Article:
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New Gift Bolsters Award for Doctoral Students Working to Advance Health Literacy

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A white female doctor explaining a diagnosis or health information to an African American woman patient, both wearing masks
Alice Horowitz, faculty member of the School of Public Health at the University of Maryland
Dr. Alice Munkhoff Horowitz

Alice Munkhoff Horowitz PhD '92 believes strongly in the power of health literacy to address health inequalities. 

That's why in 2012, Dr. Horowitz established the Rima E. Rudd Fellowship in Health Literacy, now known as the Rima E. Rudd Dissertation Research Award in Health Literacy.

"I’m a big believer in health literacy,” said Dr. Horowitz, who is a research professor in the Department of Behavioral and Community Health.

"I established the fund because I wanted to help more people get involved and entrenched in teaching and conducting research in the area."

And with a new gift pledged over five years, Dr. Horowitz will ensure that the Rima E. Rudd Dissertation Research Award in Health Literacy can continue to support the next generation of researchers who advance the science of health literacy.

Named after Dr. Rima Rudd, a health literacy senior scholar and one of the founders of the field in the United States, the fund extends Dr. Rudd's life’s work and passion for training and influencing public health researchers who provide health literacy insights and the next generation of health literacy practitioners.

The Rima E. Rudd Dissertation Research Award in Health Literacy supports one or more School of Public Health graduate students who have passed the PhD qualifying exam and are completing dissertations. Although preference is given to students studying health literacy, doctoral students from all backgrounds, disciplines and units in the School are eligible. The award carries a stipend of up to $15,000 a year that can be used for expenses such as salary, tuition, benefits, and research expenses.

"Many doctoral students also work, and this award enables them to do a little bit more than they would have been able to do otherwise," explained Dr. Horowitz.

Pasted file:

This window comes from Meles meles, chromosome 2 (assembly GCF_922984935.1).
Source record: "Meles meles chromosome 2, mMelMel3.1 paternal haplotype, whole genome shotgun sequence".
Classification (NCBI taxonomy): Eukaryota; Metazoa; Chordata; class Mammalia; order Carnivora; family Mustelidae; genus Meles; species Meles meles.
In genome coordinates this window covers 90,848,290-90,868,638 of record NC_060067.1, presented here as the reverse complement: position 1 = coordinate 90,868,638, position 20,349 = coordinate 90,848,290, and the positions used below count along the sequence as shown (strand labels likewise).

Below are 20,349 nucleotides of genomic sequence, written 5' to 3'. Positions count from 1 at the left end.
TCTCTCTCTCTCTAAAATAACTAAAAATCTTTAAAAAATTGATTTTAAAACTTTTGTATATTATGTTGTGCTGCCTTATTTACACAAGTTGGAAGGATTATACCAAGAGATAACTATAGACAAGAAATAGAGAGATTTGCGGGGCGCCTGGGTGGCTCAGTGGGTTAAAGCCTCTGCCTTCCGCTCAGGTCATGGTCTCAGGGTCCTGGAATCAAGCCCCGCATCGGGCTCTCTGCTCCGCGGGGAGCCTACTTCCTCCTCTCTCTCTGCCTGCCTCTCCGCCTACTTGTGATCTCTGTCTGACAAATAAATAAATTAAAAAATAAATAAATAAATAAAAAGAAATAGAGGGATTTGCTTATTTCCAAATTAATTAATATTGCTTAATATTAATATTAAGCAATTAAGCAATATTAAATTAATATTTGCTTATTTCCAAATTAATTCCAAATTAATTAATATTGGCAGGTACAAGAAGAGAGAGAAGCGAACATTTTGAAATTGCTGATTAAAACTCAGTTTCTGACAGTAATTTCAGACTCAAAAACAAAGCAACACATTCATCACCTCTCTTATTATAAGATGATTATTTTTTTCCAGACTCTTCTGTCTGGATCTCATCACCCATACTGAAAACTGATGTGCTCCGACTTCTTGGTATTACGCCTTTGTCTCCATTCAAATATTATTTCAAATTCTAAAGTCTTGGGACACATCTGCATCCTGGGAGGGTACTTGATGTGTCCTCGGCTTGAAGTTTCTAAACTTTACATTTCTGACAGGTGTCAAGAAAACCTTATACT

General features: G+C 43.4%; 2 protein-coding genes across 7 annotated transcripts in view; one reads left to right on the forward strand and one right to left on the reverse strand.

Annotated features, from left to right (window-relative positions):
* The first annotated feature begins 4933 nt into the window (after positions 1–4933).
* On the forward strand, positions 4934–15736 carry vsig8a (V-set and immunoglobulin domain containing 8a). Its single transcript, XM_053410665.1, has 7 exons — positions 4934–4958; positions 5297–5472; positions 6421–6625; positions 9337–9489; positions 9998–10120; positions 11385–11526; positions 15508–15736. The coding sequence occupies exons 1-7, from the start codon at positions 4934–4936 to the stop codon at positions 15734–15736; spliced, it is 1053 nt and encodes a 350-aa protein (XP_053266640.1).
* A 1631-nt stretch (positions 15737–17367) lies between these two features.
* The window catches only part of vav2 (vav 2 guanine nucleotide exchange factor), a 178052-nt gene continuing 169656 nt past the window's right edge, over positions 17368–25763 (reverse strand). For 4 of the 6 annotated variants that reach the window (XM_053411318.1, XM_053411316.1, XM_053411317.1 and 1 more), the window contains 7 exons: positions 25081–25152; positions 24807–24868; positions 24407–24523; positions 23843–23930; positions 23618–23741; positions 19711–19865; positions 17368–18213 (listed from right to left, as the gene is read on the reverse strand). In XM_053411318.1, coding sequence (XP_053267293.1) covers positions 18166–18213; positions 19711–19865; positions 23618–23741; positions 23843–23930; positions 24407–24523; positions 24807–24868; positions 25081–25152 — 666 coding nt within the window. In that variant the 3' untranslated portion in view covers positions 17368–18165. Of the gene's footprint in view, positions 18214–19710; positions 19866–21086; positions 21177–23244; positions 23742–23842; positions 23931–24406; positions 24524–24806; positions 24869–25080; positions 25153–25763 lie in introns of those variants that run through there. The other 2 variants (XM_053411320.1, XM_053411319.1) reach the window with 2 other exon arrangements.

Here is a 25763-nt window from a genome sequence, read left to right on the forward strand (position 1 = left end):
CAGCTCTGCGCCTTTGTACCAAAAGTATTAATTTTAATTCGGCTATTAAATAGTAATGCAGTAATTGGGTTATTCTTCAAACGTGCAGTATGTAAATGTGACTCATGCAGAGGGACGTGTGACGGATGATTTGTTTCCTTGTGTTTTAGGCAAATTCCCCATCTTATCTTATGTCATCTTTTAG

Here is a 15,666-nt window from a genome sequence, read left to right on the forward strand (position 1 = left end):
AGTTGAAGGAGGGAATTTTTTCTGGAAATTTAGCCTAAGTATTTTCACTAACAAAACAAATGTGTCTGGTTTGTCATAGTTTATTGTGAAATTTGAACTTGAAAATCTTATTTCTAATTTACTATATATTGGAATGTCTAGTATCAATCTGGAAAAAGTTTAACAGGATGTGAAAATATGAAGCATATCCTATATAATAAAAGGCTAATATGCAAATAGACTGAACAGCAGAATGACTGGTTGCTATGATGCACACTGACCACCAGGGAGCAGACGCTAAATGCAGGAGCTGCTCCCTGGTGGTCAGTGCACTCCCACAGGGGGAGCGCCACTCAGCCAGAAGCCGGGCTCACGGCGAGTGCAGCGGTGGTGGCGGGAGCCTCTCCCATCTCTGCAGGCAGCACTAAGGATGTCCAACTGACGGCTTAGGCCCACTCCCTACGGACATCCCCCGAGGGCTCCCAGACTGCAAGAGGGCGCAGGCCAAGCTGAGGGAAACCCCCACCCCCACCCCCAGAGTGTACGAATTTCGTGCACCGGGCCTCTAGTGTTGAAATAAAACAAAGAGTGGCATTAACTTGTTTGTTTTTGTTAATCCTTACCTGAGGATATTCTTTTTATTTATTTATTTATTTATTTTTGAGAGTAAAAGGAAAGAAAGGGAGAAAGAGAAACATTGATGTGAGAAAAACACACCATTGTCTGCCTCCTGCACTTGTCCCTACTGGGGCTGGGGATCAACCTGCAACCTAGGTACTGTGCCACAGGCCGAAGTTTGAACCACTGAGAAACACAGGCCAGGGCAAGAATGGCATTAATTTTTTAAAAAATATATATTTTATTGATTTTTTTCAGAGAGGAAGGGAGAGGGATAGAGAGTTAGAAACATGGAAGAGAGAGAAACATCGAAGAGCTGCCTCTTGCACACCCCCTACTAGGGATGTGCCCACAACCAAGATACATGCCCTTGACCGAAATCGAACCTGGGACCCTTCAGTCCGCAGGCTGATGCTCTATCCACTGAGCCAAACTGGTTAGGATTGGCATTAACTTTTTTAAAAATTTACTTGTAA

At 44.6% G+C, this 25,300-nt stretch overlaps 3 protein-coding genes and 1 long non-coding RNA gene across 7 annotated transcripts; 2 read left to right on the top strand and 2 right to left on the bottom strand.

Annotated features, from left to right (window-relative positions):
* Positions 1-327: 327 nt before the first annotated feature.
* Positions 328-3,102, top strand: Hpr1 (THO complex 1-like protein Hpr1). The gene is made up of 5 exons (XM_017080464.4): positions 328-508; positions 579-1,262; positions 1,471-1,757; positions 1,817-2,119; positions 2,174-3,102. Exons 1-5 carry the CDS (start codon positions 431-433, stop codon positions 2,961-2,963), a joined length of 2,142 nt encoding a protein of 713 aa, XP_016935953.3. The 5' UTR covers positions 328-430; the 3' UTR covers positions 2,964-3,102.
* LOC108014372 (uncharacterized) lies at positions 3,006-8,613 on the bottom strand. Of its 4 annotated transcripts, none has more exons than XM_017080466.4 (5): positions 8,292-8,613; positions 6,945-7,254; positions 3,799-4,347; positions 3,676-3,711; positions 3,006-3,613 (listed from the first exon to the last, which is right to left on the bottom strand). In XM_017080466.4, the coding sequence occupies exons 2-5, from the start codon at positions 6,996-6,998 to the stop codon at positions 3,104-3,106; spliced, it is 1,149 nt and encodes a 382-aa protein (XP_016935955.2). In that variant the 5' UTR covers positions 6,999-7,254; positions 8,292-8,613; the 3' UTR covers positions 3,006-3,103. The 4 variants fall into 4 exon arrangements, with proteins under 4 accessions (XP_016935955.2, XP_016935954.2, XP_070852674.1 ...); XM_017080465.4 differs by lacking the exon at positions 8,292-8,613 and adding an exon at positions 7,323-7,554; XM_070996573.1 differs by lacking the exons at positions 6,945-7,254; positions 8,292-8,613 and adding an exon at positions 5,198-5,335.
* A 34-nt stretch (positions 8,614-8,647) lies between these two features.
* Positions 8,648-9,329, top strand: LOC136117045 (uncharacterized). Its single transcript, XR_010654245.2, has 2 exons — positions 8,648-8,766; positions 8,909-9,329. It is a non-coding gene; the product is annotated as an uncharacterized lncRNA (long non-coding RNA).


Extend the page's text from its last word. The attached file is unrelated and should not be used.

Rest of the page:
"I hope that the recipients of this award can go forward and do more research in the area and certainly teach in it. I especially see this in our most recent recipient, Laura Koo. She's already on the faculty at the University of Maryland School of Nursing, and having an instructor who centers health literacy in a health profession school is extremely valuable."

Koo, a University of Maryland School of Public Health PhD candidate in the Department of Behavioral and Community Health, also serves as a family nurse practitioner. 

She centers health literacy in her work teaching entry-level and graduate-level nursing and nurse practitioner students.

"I would say my interest in health literacy originated from my experiences as a nurse practitioner caring for patients who have low health literacy," said Koo. 

"Health literacy and patient care is a thread that runs through every course that I teach in terms of respecting patients and understanding how a lack of health literacy may be a barrier."

Health literacy is also the focus of her doctoral work. Koo's dissertation research examines the associations among parental communicative and critical health literacy, empowerment and advocacy behaviors in the context of food allergy management in elementary schools using a nationwide sample of parents of school-age children. Her research adds to the growing body of research that highlights the potential relationship between low health literacy and health disparities in the context of children's food allergies.

Koo credits the award with providing funds to support incentives to help recruit survey participants, hire a research assistant, pay for mandatory university fees as well as purchase data analysis programs, learning materials and hardware.

Thanks to the award, Koo can continue and expand her research, and the award will continue to support future recipients in this capacity. 

But Dr. Horowitz's support of health literacy is not new. Her patronage of the field is as long-standing at the UMD School of Public Health. A 2007 gift from Dr. Horowitz established the Herschel S. Horowitz Center for Health Literacy in parallel with the launch of the school. Named after her late husband, the center distinguished the school as the first school of public health to have a center for health literacy and emphasized the school's commitment to alleviating health inequalities.

Led by Dr. Cynthia Baur, the Herschel S. Horowitz Center for Health Literacy serves as the administrative home of the award and advances the study and practice of health literacy principles to reduce health disparities and increase positive health outcomes. Examples of the center’s research, evaluation, and training include how to educate professionals to communicate clearly, improve participation in diabetes prevention programs, and build community coalitions that engage a wide range of community members. 

“We invest in effective information and communication projects that help students develop valuable skills, train health professionals and contribute to communication science,” said Dr. Baur.     

“COVID-19 is the most recent example of poor communication contributing to health inequities. Organizations and health professionals should communicate in ways that people can understand and trust, and health literacy research helps identify how.”

If you’d like to support groundbreaking research, education and service in health literacy, consider donating to the Herschel S. Horowitz Center for Health Literacy Fund.

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